Not only that, then my book gets confused with all the memoirs about defectors of North Korea, because apparently that is the only category allowed for Korean women when writing about North Korea; most books on North Korea are by white journalists based on interviews with those defectors. Some people dismissed the book as me, a Korean person, merely having gone home. I am an American writer of a South Korean origin, and I live in Manhattan. I certainly did not go home to North Korea, and calling it that undermines the risk I took.
EB: I can’t even… I don’t know what to say. I can’t imagine how upsetting this is.
SK: Also once people look at my book as a memoir, then they can accuse me of lying, [of pretending to be someone I was not]. I often now get described as a “Korean schoolteacher,” which is not true. I’m not a schoolteacher, I’m a writer! I’m not a defector, I’m a writer! No one called Ted Conover [the author of Newjack] a prison guard. He is a writer who went undercover as one. It’s so clear in his case, so why is it so hard to fathom in my case?
It’s all there: orientalism, sexism, racism. I gave a TED Talk, which was very successful, but for a long time the title was “How to be a teacher in North Korea,” instead of “This is what it’s like to go undercover in North Korea,” which is what I had asked to call it. Something as simple as that. Because for some reason, even my book wasn’t enough of a proof that I was a writer.
EB: The accusation of lying must be especially painful, after you took such great care as an investigative journalist to keep precise notes and check facts.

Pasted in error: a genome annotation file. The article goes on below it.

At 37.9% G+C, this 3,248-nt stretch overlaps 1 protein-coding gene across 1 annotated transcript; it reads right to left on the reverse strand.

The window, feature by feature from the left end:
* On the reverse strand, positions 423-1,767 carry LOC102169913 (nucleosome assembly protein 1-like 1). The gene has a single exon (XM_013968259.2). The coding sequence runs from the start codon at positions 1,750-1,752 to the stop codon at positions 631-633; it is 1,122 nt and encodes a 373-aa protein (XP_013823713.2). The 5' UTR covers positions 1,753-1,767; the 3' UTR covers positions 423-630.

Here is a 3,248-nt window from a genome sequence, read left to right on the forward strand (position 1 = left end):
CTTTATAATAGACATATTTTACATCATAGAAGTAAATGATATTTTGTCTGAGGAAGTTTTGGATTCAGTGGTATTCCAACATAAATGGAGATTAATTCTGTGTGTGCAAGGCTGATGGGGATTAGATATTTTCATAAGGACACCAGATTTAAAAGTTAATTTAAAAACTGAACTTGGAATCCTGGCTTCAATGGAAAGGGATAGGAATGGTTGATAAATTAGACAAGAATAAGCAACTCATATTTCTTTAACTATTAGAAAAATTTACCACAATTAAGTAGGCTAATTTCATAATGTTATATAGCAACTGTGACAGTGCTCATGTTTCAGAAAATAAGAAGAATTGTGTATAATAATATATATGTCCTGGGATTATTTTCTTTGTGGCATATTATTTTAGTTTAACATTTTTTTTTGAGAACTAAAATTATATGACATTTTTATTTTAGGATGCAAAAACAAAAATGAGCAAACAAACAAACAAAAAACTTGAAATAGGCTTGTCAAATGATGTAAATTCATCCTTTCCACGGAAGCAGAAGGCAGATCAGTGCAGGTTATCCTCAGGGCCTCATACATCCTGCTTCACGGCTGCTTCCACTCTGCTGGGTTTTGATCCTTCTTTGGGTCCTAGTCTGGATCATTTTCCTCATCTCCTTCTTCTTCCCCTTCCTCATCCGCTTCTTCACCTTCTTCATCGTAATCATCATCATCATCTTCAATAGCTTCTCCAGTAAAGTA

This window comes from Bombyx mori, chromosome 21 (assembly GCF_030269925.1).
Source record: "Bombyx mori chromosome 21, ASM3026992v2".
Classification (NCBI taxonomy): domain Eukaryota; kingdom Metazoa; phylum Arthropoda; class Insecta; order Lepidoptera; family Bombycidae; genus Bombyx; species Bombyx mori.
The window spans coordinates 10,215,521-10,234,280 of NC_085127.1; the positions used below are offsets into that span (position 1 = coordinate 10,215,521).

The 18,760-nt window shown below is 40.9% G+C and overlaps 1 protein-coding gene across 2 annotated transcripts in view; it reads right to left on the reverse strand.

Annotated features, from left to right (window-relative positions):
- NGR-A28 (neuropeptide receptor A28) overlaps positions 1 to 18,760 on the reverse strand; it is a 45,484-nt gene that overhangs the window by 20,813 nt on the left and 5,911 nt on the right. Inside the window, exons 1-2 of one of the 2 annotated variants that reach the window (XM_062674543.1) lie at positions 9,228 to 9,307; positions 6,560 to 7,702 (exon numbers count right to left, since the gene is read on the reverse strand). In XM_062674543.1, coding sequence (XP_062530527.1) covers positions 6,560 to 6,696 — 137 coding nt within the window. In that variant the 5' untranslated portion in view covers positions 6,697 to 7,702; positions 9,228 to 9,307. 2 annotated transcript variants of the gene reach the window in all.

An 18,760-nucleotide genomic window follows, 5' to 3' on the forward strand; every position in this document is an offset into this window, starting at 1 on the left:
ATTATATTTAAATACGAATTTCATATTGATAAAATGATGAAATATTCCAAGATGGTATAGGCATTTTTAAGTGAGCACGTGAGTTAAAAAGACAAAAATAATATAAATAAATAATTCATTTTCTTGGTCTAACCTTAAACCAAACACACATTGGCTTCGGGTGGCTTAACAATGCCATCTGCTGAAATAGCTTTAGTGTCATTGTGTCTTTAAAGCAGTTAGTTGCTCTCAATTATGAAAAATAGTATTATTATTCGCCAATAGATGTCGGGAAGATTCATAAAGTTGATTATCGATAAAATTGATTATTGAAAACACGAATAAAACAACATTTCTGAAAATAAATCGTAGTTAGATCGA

SK: It’s only once the world could look at me as a journalist, then they could give me the credit of going undercover. Until then, my undercover reporting is simply “lying.” It doesn’t seem to matter that I already had a book contract, that I had written about North Korea for years, that my nonfiction had been published widely. None of those evidences seem to matter to those who accuse me of lying. I also get accused of selling out my students. But I didn’t, because they weren’t my students, they were my subjects. And I protected them [by changing names, obscuring their identities], which is what journalists do for their subjects.
EB: But I’m sure people saw that protection as “more lies.”
SK: Thinking about the book as a memoir makes it seem that I went and lived my life and wrote about it afterward, in safety, with no repercussions. Even the incredibly smart people at the New York Times wrote a feature about my deception. But there isn’t any other way to write about North Korea besides undercover.
Shane Bauer, who went undercover as a prison warden for a Mother Jones feature, recently wrote to me to offer his own puzzlement over the bias in the reaction, saying that he has only been getting praise [for his undercover work], while I’ve been maligned in every way.
Perspective changes everything. If people read my book as investigative journalism, then they are reading for facts. Instead, it reached a different readership as a memoir. My book proved, if you look hard enough, that the regime change was meticulously planned in 2011, as if Kim Jong-il’s death by that December was also being planned, because the whole school was formed as a shelter for young leadership during that transition.
Mislabeling genre can erase a book. I really care about this topic. If I didn’t, I wouldn’t have jumped in undercover. People who are living there cannot get their story out, so I went in, and all that corruption––sexism, racism, Orientalism––did an unforgivable disservice in silencing that brutal truth.
EB: Well. Clearly you’ve had to deal with a lot of challenges when it came to writing this specific book. What has been challenging about writing nonfiction in general?